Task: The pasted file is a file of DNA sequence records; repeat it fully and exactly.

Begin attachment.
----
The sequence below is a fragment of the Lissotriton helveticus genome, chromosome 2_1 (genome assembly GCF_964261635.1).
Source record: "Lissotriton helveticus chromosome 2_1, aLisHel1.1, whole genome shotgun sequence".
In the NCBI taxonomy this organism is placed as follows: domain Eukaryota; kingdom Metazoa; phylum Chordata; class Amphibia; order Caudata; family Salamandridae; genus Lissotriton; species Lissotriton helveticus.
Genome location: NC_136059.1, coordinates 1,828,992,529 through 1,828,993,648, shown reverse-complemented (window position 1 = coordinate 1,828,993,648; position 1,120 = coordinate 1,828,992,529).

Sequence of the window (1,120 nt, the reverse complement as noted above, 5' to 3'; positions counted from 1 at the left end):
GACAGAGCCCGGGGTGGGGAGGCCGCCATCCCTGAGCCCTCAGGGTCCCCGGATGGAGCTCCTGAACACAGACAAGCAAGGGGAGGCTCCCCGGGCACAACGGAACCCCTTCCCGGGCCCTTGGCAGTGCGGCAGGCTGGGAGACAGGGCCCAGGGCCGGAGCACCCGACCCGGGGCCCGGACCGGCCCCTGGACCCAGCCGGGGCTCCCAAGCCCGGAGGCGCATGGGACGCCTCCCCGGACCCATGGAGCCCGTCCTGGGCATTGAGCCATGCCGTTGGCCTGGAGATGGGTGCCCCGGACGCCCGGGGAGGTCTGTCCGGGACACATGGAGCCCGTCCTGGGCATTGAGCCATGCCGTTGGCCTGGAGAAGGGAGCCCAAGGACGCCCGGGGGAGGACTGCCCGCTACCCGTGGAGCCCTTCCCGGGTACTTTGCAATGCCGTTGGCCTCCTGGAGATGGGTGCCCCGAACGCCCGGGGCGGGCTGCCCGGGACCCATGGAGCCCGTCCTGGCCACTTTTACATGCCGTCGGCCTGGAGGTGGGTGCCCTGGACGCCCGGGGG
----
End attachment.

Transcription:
The sequence below is a fragment of the Lissotriton helveticus genome, chromosome 2_1 (genome assembly GCF_964261635.1).
Source record: "Lissotriton helveticus chromosome 2_1, aLisHel1.1, whole genome shotgun sequence".
In the NCBI taxonomy this organism is placed as follows: domain Eukaryota; kingdom Metazoa; phylum Chordata; class Amphibia; order Caudata; family Salamandridae; genus Lissotriton; species Lissotriton helveticus.
Genome location: NC_136059.1, coordinates 1,828,992,529 through 1,828,993,648, shown reverse-complemented (window position 1 = coordinate 1,828,993,648; position 1,120 = coordinate 1,828,992,529).

Sequence of the window (1,120 nt, the reverse complement as noted above, 5' to 3'; positions counted from 1 at the left end):
GACAGAGCCCGGGGTGGGGAGGCCGCCATCCCTGAGCCCTCAGGGTCCCCGGATGGAGCTCCTGAACACAGACAAGCAAGGGGAGGCTCCCCGGGCACAACGGAACCCCTTCCCGGGCCCTTGGCAGTGCGGCAGGCTGGGAGACAGGGCCCAGGGCCGGAGCACCCGACCCGGGGCCCGGACCGGCCCCTGGACCCAGCCGGGGCTCCCAAGCCCGGAGGCGCATGGGACGCCTCCCCGGACCCATGGAGCCCGTCCTGGGCATTGAGCCATGCCGTTGGCCTGGAGATGGGTGCCCCGGACGCCCGGGGAGGTCTGTCCGGGACACATGGAGCCCGTCCTGGGCATTGAGCCATGCCGTTGGCCTGGAGAAGGGAGCCCAAGGACGCCCGGGGGAGGACTGCCCGCTACCCGTGGAGCCCTTCCCGGGTACTTTGCAATGCCGTTGGCCTCCTGGAGATGGGTGCCCCGAACGCCCGGGGCGGGCTGCCCGGGACCCATGGAGCCCGTCCTGGCCACTTTTACATGCCGTCGGCCTGGAGGTGGGTGCCCTGGACGCCCGGGGG